The news that a rrecruitment company has been offering interns to employers at half the full-time minimum wage comes as no surprise, being just the latest in a series of controversial reports about the murky practices surrounding internships. Earlier this month, we found out that the think tank Civitatis International has been charging former interns £300 for reference letters, and last November research by the Sutton Trust uncovered the true extent of unpaid internships, finding that 31% of graduate interns are not getting any pay.
Up to now, the debate about internships has focused on egregious instances of malpractice such as these. In particular, the proliferation of unpaid internships has led to calls for them to be banned, or at least to limit the number of weeks that an intern can work for free. The broader point is that unpaid internships are bad not just for the interns themselves, trying to make ends meet and forced to rely on support from family and friends. They also mean many well-qualified individuals who cannot work for free are excluded from the starting rungs of career ladders in a wide variety of professions.
The difficulty here is that interns occupy an unclear position in the law. If an internship is part of a course of study, outside the private sector, or only involves 'work shadowing', then they are not classed as a worker and therefore not entitled to the minimum wage. But the line where work shadowing becomes actual work is not often clear to employers. And recent changes to the legal definition of 'workers' provided by HMRC have only served to complicate the issue. The difficulty of enforcement only adds to the confusion, with many employers likely to be breaking the law but not being penalised.
But even if these thorny legal issues surrounding internships were able to be cleared up, there is still much more that needs to be done to make the internship system function better. Work experience of the sort provided through an internship is crucial in securing a permanent position in many highly-skilled occupations. The media industry, accountancy, finance and law, among other sectors, all rely on a conveyor belt of interns to become the professionals of the future.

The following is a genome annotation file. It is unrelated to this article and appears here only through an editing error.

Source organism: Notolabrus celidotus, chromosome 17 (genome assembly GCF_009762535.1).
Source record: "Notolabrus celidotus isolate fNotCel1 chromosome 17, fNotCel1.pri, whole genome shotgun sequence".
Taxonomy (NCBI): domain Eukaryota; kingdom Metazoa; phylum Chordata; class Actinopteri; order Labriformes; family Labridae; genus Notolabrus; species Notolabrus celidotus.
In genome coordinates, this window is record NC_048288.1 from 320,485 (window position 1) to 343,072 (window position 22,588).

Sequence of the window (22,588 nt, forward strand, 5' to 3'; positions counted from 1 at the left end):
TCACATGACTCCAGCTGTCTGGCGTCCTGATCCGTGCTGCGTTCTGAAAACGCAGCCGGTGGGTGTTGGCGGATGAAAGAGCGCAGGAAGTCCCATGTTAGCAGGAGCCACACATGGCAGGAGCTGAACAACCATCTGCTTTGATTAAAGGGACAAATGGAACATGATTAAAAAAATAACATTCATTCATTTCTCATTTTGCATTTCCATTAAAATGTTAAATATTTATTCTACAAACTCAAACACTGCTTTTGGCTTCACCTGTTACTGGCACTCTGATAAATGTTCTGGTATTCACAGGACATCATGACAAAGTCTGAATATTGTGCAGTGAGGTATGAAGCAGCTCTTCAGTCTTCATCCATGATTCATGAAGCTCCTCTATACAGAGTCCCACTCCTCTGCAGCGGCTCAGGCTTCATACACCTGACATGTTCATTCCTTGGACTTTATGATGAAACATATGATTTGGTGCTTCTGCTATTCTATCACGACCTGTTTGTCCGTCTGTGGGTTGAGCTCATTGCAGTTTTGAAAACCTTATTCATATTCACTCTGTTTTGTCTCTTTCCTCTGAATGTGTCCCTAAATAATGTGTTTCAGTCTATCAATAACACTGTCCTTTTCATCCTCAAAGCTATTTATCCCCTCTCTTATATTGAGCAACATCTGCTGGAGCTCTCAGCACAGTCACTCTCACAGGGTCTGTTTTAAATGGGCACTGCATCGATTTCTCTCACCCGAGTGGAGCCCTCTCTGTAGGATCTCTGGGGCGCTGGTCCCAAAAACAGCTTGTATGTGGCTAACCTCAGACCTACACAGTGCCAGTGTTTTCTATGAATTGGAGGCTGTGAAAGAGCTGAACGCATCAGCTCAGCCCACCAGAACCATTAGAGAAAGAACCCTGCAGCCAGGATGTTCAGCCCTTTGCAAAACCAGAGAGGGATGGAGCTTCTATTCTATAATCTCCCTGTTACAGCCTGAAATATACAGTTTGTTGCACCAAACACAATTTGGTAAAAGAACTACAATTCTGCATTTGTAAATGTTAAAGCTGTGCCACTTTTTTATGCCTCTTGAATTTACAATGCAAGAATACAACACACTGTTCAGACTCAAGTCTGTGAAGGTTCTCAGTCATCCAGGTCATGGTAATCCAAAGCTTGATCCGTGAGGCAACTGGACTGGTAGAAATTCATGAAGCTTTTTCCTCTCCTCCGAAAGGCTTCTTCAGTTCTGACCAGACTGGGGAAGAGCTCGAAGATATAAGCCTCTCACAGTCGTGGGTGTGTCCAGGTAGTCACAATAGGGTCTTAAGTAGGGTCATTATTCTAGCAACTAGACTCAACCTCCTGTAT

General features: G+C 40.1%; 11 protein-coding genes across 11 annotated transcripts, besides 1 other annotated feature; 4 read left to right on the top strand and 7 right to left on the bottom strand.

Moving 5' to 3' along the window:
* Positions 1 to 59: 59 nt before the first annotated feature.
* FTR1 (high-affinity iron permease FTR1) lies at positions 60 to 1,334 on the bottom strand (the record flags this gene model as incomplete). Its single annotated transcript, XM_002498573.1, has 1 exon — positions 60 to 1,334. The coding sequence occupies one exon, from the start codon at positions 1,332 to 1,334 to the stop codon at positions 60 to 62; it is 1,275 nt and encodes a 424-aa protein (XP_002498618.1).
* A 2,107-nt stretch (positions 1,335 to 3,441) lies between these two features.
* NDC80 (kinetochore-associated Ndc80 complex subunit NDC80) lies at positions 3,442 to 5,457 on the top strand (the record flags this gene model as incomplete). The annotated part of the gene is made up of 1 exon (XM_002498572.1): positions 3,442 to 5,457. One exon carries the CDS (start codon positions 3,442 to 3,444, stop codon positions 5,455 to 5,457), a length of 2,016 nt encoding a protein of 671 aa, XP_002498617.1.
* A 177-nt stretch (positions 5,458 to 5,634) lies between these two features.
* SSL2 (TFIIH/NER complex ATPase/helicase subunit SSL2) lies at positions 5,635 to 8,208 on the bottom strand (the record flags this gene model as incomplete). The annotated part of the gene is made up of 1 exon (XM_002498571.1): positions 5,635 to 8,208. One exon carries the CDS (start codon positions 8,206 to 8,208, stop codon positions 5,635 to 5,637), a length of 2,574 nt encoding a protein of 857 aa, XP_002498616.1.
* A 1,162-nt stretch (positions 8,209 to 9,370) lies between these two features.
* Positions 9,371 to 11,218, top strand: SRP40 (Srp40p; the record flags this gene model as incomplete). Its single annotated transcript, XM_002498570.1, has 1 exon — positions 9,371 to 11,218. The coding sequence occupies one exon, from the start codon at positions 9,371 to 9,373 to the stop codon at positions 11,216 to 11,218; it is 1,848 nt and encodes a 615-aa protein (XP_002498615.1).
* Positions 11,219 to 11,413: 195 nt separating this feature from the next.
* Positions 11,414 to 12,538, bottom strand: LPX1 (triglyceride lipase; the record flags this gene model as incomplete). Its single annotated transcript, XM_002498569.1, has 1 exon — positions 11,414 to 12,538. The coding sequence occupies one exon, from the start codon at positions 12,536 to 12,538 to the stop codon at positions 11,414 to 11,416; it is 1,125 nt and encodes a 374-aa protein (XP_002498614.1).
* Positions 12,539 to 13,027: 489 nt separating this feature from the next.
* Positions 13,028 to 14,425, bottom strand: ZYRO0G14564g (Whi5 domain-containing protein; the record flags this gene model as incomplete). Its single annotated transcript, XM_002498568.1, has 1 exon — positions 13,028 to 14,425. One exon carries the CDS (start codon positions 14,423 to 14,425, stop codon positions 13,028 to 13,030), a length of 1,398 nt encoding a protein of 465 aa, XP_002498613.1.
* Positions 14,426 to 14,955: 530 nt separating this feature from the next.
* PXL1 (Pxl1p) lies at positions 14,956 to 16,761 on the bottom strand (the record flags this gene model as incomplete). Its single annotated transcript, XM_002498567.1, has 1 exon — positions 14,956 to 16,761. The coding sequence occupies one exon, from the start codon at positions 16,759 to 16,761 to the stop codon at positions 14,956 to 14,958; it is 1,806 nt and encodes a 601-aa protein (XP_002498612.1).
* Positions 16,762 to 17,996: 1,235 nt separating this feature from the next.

But as the Milburn review of access to the professions pointed out, paying interns alone is not going to broaden the make-up of these occupations. For them to better reflect wider society, there needs to be significant changes to how interns and other trainees are appointed. Businesses need to look to a broader set of universities, use fair and formal recruitment processes, and be sensitive to issues of diversity along the lines of social class, gender and ethnicity when designing internship programmes.
There is also little guidance offered to employers who do want to offer high-quality internships; the work that is appropriate for interns, the feedback, training opportunities, and employee benefits such as travel loans that should be offered.
While the government can't force employers to adopt good practices, they can have an impact, by clearing up the legalities surrounding internships, by being a role model when they are recruiting into the civil service, and putting pressure on their suppliers to do the same. They can also praise good practice through kite marks similar to the 'investors in people' brand that employers can sign up to.
But the first step must be clarity and enforcement of the law. Already there are thousands of unpaid interns struggling to make ends meet, and even more who are turned away from professions not because of their skills, but because of their economic background. If we want our workforce to be a reflection of society instead of inequality then we need to widen access to internships, improve their quality, and make sure they are paid.